I recently visited family in Texas and did a lot of caching down there. It was really nice to see a bunch of caches well taken care of.

I would go out there look for them IF you don't find it then I would log as "could be missing" then give the CO a month to post a note or give some indication that they'll check on it then if they don't THEN you post a "needs archiving" log.

 

Edited by Wet_Ground
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9 hours ago, cerberus1 said:

Yep.  :D

We see DNFs because someone had to go to the bathroom (and couldn't go outside...), because they saw a bee, because there's poison ivy, and on n on...

Either never got to GZ (which isn't a DNF...),  or didn't look for who knows what reason. 

What part of "If you didn't look,  it's  not a DNF" don't they understand ?  :)

 

8 hours ago, The Jester said:

Where's that in the guidelines?  If the hunt does not end with a Find, it's a DNF.

 

For me, the hunt begins when I press "go to" with the intent of finding a cache. A DNF gets posted when, for whatever reason,  I don't come up with that cache. I do make sure to post in my DNF,  the reason I didn't find it. That way, when someone reads my DNF log stating that my car broke down before I got to ground zero, they won't panic and think there's something wrong. Doing this doesn't hurt a thing and helps me keep up with DNFed caches I might want to go back and try for again someday.

 

OP, I'm sure you have but, make sure to read the logs to see why they were posted as DNFs before taking any action. Also, I'm sure that you have actually looked for these caches but if not, then you probably shouldn't worry about them at this point. Yes, a string of DNFs does give an indication there's something wrong but unless you've gone out and actually looked for the cache, you really don't know anything for sure. Personally, we've found many caches with DNFs on them, many of them low difficulty rated caches.

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10 hours ago, The Jester said:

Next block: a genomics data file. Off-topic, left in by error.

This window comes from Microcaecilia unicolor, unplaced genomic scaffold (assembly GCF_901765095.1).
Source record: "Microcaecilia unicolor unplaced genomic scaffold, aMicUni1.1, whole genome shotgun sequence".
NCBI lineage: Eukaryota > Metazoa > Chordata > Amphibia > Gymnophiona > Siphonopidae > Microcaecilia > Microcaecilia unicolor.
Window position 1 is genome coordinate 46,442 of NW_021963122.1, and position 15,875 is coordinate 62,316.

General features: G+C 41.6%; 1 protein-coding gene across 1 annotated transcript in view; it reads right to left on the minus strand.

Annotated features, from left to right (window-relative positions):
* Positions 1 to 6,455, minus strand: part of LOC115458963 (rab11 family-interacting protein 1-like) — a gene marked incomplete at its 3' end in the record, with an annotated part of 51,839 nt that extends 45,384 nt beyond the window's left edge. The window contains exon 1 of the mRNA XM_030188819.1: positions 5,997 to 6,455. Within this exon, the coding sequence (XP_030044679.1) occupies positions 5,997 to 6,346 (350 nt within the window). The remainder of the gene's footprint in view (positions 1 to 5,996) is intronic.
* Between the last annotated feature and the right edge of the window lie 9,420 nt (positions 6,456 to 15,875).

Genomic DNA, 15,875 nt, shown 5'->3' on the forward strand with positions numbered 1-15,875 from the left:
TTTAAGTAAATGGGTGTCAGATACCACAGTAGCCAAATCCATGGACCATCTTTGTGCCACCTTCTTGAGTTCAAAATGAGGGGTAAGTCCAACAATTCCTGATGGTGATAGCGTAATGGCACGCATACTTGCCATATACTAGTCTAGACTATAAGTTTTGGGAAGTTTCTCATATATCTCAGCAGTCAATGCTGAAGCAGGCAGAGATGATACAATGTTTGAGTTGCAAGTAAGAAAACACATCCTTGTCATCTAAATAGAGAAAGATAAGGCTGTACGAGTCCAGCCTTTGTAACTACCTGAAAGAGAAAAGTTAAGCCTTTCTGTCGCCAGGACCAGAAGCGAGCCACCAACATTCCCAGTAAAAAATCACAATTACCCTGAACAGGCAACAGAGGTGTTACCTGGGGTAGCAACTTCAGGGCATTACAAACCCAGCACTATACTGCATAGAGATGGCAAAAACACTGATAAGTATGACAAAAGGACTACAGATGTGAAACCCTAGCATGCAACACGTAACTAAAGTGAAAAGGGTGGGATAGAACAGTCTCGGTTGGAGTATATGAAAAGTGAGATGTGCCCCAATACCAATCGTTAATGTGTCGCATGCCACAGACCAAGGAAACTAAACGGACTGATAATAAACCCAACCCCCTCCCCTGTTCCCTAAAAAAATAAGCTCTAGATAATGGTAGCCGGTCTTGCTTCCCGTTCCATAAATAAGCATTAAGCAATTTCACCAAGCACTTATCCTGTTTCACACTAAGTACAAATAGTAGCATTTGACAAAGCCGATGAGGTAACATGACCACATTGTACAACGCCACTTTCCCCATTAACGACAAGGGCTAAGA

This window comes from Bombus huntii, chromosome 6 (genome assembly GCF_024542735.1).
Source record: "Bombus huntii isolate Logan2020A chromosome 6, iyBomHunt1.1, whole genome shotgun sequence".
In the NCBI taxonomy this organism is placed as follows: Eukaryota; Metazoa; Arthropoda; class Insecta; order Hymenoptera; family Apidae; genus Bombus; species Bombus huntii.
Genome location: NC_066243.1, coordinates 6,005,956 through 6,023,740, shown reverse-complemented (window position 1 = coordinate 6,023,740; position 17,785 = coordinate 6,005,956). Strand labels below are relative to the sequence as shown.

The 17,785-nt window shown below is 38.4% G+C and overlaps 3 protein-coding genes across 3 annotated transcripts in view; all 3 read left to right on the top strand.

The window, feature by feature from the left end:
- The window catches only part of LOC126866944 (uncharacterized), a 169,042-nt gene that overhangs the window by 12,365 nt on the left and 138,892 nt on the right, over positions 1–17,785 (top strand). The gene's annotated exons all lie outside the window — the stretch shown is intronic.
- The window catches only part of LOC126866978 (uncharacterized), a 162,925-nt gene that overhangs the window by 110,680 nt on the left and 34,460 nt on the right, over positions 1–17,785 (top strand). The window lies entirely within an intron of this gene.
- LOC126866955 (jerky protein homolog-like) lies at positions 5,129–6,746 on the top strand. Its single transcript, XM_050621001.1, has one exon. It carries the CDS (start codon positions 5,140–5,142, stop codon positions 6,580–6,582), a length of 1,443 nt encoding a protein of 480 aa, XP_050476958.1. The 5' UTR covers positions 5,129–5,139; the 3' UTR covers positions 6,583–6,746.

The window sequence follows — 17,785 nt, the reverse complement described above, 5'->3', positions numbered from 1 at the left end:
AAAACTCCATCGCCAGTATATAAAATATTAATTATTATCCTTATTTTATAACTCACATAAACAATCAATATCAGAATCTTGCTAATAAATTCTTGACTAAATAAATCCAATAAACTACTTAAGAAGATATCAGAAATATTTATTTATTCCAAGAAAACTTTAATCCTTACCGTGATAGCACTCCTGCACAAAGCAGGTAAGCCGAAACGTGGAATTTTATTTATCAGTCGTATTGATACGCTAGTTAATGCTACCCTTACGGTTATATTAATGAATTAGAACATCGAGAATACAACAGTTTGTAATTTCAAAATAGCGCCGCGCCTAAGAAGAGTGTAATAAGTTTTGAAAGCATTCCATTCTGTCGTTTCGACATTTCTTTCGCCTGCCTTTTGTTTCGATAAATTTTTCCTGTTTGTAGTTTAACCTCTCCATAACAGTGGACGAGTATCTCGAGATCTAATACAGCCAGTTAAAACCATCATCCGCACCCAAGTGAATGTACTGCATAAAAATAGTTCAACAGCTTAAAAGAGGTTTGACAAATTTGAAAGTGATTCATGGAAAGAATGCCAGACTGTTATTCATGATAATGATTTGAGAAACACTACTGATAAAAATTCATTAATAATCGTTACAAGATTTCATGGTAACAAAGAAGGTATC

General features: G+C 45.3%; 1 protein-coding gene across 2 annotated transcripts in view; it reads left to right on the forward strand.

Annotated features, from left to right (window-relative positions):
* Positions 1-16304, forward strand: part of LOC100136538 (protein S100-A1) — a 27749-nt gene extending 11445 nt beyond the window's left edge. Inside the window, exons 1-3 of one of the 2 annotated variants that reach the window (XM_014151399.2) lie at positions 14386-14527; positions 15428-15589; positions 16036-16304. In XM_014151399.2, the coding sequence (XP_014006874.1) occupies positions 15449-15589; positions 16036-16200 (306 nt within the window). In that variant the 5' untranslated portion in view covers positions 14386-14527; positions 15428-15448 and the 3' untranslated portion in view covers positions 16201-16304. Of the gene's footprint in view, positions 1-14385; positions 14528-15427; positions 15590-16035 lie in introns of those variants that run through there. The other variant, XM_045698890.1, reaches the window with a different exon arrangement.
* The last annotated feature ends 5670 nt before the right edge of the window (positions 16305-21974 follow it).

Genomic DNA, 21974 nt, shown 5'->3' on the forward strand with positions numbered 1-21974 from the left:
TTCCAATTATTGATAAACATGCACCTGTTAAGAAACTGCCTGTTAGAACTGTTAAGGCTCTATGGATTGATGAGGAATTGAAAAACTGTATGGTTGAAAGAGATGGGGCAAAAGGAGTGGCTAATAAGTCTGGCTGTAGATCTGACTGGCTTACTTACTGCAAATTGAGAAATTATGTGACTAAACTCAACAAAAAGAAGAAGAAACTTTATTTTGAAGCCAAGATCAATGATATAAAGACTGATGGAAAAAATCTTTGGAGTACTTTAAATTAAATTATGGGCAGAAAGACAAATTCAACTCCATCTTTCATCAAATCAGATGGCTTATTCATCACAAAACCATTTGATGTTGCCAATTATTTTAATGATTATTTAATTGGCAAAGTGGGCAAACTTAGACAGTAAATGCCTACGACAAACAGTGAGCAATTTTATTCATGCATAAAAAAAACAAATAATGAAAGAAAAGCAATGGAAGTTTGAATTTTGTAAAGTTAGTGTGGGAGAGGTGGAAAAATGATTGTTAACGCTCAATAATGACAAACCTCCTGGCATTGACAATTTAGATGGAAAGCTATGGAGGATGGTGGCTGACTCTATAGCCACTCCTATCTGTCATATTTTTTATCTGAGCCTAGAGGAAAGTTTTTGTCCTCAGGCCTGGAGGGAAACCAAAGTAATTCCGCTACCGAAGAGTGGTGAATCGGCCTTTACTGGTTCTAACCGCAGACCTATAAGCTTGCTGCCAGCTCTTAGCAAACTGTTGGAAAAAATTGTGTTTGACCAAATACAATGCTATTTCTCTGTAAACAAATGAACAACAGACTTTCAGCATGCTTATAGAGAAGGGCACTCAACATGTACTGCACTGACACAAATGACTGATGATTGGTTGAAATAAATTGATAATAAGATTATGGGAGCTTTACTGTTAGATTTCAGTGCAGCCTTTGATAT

Where's that in the guidelines?  If the hunt does not end with a Find, it's a DNF.

 

Who said anything about guidelines ?

If you never got to GZ to start looking,  you can't really say you "didn't find it".    You never looked...     :)

I leave a write note when I didn't get an opportunity (for any reason...)  to look at GZ.   In the write note I explain why I didn't get to GZ to search.

There's a few threads on COs receiving CHS notices on caches because people who aren't even looking are leaving DNFs, on caches that might be there.

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5 minutes ago, cerberus1 said:

There's a few threads on COs receiving CHS notices on caches because people who aren't even looking are leaving DNFs, on caches that might be there.

My attitude towards DNFs is similar to yours; I won't log a DNF if I did not reach GZ and search for the cache. But others log DNFs differently. Some are more strict, not logging DNFs when I would. Some are less strict, logging DNFs when I wouldn't. It has always been this way since I started, more than 13 years ago.

 

If this causes problems with the CHS, then the CHS is broken and needs to be fixed. [skritch]

If this causes problems with the CHS, then the CHS is broken and needs to be fixed. [skritch]